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US F-35 Upgrade Stymied by Software Problems, Prompting Delivery Woes

© AP Photo / Aijaz Rahi U.S. Air Force fighter aircraft F-35 performs aerobatic maneuvers at Aero India 2023, Tuesday, Feb. 14, 2023.
 U.S. Air Force fighter aircraft F-35 performs aerobatic maneuvers at Aero India 2023, Tuesday, Feb. 14, 2023.  - Sputnik International, 1920, 22.11.2023
Ever since its maiden flight almost 17 years ago, the US F-35 – an aircraft with a staggering per-plane cost of $70-$90 million – has been plagued by a long list of technical bugs affecting both hardware and software. The latest upgrade to the jet is again proving a challenge for defense giant Lockheed Martin.
The Pentagon has reportedly been scrambling to fix embarrassing delivery setbacks of its beleaguered F-35s due to upgrades hindered by software problems.
The US Defense Department is currently being forced to consider uploading "interim versions" of the Tech Refresh 3 (TR-3) software into the latest F-35s, reported a military outlet. The debut flight of an upgraded F-35 Joint Strike Fighter is said to have been carried out last week with an incomplete version of the software installed. The flight took place at the manufacturer Lockheed Martin’s Fort Worth, Texas, facility.

Technology Refresh 3 represents a batch of hardware and software upgrades to the F-35s. Specifically, it offers everything from improved processing power and computer memory to better displays.

In the wake of the TR-3 upgrades, more extensive modernization is planned, designated as Block 4. Details about that suite of new capabilities are, of course classified. According to media reports, it will allow the fighter to carry a bigger load of long-range precision weapons, while also boosting its electronic warfare capabilities. Since the Joint Program Office launched the ambitious round of upgrades to the fighter jet, Block 4 has been cropping up in government reports, military and technical essays. In the media, it has been dubbed as a secret plan for making F-35 fighter "even more lethal." However, hidden behind the eye-catching headlines is the fact that developmental woes have riddled the program.
The delivery schedule has been pushed further and further back. Originally, Lockheed bragged that delivery of the first F-35s loaded with the TR-3 update could happen by the end of the calendar year. Now, reality has forced it to revise that estimate to somewhere between April and June 2024, as per a media statement by the company.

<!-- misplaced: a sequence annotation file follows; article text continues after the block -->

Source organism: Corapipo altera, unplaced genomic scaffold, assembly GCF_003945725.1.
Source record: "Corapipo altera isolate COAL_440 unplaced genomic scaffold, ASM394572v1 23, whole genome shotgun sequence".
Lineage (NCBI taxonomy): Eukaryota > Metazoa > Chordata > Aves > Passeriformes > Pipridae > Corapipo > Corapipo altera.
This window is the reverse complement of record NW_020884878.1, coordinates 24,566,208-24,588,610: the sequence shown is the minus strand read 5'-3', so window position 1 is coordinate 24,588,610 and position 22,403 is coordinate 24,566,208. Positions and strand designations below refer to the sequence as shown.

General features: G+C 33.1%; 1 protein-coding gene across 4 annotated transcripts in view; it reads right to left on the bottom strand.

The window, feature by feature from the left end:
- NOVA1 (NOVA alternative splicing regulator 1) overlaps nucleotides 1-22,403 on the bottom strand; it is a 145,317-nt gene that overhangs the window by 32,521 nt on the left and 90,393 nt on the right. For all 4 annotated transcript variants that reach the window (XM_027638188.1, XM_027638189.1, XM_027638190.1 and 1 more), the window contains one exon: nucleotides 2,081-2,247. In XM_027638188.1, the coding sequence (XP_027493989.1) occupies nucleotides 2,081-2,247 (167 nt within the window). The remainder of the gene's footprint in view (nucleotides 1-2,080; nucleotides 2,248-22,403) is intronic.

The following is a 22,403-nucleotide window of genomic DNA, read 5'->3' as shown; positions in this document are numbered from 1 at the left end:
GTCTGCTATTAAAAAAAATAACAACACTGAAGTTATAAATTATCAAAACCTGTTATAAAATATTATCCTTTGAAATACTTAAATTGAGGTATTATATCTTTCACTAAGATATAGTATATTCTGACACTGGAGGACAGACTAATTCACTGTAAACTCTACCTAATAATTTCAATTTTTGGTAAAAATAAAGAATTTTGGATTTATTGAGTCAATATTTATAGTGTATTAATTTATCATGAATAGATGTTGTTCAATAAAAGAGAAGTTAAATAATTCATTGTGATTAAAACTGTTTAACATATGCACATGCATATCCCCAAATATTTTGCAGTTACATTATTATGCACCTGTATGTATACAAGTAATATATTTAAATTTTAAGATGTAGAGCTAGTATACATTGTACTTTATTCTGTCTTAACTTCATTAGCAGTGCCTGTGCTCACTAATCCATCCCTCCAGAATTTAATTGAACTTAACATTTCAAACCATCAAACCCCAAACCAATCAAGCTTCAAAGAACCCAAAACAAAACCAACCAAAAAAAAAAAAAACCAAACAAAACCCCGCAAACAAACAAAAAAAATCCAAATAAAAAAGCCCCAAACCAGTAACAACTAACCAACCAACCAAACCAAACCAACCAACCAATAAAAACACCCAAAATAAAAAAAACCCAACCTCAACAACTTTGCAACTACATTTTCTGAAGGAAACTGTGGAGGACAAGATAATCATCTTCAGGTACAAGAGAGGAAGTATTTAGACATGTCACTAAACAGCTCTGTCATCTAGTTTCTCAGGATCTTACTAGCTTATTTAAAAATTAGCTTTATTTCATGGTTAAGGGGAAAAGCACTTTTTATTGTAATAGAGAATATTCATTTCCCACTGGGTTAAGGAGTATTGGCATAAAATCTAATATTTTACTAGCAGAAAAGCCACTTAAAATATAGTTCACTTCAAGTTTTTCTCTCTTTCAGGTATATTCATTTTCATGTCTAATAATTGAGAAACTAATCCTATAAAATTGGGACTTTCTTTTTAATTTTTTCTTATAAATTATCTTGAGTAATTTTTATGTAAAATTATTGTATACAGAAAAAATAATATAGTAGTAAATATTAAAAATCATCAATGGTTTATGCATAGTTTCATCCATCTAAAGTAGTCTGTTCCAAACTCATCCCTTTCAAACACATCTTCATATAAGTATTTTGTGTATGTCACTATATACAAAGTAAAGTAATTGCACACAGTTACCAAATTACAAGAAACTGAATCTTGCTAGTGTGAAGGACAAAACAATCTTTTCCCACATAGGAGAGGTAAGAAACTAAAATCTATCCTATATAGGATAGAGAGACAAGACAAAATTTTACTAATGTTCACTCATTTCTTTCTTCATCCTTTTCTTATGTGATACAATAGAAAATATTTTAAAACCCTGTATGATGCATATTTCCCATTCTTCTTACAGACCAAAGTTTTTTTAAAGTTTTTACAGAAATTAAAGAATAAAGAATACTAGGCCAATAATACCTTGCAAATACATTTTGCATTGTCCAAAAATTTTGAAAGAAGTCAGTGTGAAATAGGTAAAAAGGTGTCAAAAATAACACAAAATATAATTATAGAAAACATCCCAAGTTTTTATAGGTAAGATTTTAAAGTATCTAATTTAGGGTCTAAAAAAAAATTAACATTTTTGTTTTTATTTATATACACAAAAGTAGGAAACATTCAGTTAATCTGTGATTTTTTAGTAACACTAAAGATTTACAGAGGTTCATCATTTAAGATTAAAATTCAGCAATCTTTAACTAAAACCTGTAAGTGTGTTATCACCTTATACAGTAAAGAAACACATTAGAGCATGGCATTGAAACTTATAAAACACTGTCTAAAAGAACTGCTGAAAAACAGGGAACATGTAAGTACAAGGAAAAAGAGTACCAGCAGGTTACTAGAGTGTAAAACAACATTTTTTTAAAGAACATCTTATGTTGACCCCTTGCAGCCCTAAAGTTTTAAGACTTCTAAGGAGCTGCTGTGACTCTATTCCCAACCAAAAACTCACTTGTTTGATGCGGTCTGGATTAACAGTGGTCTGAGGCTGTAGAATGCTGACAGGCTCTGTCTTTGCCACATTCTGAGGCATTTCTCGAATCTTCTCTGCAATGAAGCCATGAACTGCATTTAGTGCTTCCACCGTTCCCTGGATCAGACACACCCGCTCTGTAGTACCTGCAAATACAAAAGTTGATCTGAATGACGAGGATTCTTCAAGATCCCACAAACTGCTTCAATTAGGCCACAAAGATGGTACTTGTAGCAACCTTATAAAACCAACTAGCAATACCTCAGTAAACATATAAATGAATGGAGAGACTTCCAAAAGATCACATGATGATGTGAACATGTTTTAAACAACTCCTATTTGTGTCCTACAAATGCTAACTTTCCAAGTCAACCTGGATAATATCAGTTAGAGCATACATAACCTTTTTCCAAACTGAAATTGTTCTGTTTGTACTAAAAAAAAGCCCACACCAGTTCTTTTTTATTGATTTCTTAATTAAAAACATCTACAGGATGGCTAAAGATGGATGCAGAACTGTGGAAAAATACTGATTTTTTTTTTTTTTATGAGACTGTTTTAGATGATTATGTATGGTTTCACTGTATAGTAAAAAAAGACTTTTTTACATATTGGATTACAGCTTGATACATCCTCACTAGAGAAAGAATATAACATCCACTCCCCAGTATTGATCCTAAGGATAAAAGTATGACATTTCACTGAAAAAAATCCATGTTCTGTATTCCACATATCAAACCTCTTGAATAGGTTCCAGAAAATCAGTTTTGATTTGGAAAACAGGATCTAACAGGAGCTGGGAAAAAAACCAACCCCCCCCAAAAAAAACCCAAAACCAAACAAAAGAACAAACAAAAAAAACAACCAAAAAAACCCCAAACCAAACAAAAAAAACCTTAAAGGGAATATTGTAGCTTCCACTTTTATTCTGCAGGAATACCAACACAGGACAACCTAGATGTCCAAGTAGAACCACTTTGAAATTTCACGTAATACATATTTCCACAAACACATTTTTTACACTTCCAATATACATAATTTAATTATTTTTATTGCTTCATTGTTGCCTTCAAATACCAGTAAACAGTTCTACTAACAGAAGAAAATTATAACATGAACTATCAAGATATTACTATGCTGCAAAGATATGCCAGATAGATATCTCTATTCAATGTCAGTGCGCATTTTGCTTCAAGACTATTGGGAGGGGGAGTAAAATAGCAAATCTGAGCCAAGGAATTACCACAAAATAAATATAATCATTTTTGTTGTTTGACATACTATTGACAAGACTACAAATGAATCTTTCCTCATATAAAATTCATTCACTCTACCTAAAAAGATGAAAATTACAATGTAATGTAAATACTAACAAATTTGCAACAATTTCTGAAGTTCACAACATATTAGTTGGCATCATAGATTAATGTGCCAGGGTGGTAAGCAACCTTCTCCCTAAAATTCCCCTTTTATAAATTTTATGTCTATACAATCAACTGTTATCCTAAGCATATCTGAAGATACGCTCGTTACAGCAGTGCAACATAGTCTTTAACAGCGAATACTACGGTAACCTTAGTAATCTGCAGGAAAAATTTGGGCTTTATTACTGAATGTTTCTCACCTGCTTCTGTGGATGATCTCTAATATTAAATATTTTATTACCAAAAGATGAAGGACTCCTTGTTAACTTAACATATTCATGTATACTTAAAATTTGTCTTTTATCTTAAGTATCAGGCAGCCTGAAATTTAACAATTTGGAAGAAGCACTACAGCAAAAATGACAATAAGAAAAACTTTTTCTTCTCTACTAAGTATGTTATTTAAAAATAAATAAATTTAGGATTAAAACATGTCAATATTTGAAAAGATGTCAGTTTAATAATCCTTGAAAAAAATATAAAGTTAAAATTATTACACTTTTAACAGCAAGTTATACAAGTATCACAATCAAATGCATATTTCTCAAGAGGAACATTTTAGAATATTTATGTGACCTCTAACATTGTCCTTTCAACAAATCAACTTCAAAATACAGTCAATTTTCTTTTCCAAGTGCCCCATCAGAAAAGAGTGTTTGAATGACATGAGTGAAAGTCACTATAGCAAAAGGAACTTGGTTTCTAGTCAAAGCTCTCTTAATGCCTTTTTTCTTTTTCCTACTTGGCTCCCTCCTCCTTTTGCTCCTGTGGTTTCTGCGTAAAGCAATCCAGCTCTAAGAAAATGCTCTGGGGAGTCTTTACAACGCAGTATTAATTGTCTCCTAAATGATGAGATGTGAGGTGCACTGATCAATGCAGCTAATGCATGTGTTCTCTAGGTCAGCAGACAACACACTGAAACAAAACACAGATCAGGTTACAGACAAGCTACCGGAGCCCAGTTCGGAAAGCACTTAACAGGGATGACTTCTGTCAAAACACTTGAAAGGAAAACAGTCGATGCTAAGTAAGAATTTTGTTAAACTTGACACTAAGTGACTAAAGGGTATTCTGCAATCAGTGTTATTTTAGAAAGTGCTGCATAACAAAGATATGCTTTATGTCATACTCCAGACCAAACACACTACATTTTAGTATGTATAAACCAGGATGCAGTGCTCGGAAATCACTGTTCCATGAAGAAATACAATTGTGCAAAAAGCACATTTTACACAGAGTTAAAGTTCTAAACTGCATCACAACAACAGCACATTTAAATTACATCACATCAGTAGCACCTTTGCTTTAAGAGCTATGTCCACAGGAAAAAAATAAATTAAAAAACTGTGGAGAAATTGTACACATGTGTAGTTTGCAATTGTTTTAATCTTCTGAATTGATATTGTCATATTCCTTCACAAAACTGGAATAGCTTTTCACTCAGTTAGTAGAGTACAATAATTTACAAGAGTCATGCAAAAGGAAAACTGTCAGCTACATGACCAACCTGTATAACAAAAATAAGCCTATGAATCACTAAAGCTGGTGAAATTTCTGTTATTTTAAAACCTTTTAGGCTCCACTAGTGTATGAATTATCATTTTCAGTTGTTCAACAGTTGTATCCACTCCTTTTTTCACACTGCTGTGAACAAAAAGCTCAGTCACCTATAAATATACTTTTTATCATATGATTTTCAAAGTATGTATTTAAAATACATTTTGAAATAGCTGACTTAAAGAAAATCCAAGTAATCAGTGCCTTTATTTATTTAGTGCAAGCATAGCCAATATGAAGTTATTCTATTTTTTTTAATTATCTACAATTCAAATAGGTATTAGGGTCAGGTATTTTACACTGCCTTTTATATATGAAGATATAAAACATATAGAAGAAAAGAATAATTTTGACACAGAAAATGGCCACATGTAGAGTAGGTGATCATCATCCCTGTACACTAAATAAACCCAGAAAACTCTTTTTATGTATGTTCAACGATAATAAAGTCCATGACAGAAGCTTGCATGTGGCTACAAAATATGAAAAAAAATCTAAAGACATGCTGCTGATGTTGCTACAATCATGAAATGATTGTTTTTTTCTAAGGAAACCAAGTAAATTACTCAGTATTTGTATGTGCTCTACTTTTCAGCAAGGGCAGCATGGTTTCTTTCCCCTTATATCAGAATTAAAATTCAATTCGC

The first jets with the TR-3 hardware rolled off the production line in late July, but the software have woes meant the fighters could not carry out check or "acceptance" flights. Accordingly, the Pentagon halted deliveries.
The JPO and Lockheed Martin are working with the US services and international customers on potential options to deliver operationally acceptable aircraft that would most likely require future software drops for a subset of capabilities to meet all requirements,” a JPO statement was cited as saying. It acknowledged that a decision on delivery of F-35s with an "interim" form of TR-3 software is yet to be made by all sides involved, including international customers.
F-35 aircraft fly over the U.K.'s aircraft carrier HMS Queen Elizabeth in the Mediterranean Sea on Sunday, June 20, 2021.  - Sputnik International, 1920, 19.09.2023
F-35: Closer Look at Colossally Costly Jet That Just Can’t Seem to Stay Airborne
The F-35 fighter, which is operated in different variants by the Air Force, Navy and Marine Corps, is equipped with anti-detection stealth technology. The F-35s are used by NATO member-states, as well as Israel, Japan, South Korea, and Australia, with other countries also signing deals to buy the jets. However, from the start of the F-35 program, it has been beset by a variety of major setbacks, resulting in costly fixes. The F-35 boasts the unenviable reputation of being not only costly (an estimated $70-$90 million per-plane) but also bug- and crash-prone.
A September report by the US Government Accountability Office (GAO) revealed that almost half the F-35 Joint Strike Fighters that are supposed to be operational are not capable of flying, and it will cost $1.3 trillion to keep them operational.

"The F-35 fleet mission capable rate - the percentage of time the aircraft can perform one of its tasked missions - was about 55% in March 2023, far below program goals," the report said, adding that this level of operational readiness was "unacceptably low."

An F-35A releases ordnance during a dual capable aircraft (DCA) test flight in the skies above Edwards Air Force Base, California, on October 22, 2019. - Sputnik International, 1920, 22.09.2023
Almost Half of US' F-35 Fleet Not Capable of Flying at Any Time - Watchdog
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